AND it will save you money and and you’ll be healthier because our bodies were designed to digest whole foods and not processed shakes. If you are under time pressure it may be a matter of convenience when it comes to protein shakes. In those cases it is of course better to go for the protein shake than not to take anything in at all.
Meal replacement shakes – the best way to lose weight?
Meal replacement shakes often promise weight loss success and healthier living. Sounds good doesn’t it?
Of course it does. AND it’s so easy!? That is why so many people go for them.
BUT the problem is that meal replacement shakes are unfortunately not something that is sustainable in the long run. Yes, they will probably help you to lose weight in the short term due to your overall daily intake becoming less but can you really drink a meal replacement shake for the rest of your life? The answer is probably not. This will then result in you going back to old habits, regaining the weight and it becomes a vicious cycle of weight loss and weight gain – something that is not only frustrating but also very unhealthy.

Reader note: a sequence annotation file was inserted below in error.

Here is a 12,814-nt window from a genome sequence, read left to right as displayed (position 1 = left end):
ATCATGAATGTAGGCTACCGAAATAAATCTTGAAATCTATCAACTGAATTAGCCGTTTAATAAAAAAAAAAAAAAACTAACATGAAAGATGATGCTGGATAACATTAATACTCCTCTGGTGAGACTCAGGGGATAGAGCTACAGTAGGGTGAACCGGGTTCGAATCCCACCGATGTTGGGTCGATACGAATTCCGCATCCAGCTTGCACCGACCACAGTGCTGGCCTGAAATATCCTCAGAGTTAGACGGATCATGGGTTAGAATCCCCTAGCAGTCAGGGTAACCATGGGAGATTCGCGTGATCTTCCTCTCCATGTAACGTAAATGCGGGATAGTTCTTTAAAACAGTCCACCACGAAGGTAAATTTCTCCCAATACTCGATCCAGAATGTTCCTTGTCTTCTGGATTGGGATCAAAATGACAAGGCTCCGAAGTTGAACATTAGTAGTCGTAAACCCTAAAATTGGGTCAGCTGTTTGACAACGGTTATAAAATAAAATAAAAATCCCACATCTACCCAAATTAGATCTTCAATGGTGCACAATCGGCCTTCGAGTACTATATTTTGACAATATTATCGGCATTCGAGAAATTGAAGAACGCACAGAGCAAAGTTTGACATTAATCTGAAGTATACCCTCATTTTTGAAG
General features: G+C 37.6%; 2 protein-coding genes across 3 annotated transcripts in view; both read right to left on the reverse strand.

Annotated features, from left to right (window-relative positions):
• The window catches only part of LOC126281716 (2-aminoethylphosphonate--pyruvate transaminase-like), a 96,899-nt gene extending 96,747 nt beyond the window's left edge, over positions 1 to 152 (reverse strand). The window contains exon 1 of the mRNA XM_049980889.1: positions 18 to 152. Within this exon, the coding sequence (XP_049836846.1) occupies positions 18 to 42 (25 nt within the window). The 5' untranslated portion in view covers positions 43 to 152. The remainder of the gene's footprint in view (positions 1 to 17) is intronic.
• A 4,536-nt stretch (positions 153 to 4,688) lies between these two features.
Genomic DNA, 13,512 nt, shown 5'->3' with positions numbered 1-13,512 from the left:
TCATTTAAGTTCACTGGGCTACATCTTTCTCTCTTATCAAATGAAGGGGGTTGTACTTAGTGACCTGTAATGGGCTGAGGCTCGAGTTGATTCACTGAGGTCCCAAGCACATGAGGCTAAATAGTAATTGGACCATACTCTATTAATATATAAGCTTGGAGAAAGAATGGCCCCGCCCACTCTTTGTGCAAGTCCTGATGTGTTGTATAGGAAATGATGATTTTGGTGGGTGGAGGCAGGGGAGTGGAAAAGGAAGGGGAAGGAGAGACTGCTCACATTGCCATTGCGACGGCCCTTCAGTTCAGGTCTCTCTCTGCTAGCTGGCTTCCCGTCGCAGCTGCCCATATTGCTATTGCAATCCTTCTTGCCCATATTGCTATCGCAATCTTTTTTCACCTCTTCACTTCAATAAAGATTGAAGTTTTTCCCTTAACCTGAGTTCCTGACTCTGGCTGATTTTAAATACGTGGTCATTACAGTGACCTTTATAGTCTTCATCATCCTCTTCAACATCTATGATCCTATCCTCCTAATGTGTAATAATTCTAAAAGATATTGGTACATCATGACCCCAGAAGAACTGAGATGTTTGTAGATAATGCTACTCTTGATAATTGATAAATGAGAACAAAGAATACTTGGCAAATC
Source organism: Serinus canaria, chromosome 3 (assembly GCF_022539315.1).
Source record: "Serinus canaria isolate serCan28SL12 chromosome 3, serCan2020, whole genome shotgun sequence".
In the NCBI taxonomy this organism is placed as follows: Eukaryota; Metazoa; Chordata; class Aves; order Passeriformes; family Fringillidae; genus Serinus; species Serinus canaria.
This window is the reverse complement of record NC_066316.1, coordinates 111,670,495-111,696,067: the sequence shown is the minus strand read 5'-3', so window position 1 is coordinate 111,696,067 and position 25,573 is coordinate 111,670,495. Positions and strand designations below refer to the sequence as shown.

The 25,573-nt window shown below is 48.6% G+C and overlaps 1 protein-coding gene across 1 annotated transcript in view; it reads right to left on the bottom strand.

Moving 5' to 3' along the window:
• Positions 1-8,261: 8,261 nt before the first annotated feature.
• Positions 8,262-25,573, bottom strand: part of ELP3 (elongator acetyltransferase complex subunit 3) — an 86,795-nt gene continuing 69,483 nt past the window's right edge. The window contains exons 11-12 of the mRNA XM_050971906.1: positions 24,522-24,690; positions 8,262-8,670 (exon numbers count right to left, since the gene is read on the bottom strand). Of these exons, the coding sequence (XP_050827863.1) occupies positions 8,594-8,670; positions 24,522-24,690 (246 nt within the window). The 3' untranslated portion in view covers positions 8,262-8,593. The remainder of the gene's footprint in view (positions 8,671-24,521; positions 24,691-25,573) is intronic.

Another reason why these meal replacement shakes are unsuccessful in the long run is because the consumer does not learn how to actually live a healthy life. The only requirement is to simply replace a meal with that shake. But in order to reap the rewards of living a wholesome, healthy life, we need to learn how to nourish our bodies correctly with whole foods along with implementing permanent, healthy lifestyle changes.
So when it comes to supplements, superfood powders, meal replacements – in general my advice is to remain critical.
Rather eat whole foods and stay skeptical of these marketing gimmicks and these ‘magical’ health powders that promise these amazing health outcomes.The claims are not always very well researched or regulated.
Another factor to consider is that there is no governing body in South Africa that regulates what goes into products. So if you are an elite athlete, for example, you need to remain extremely cautious as the products may contain forbidden substances.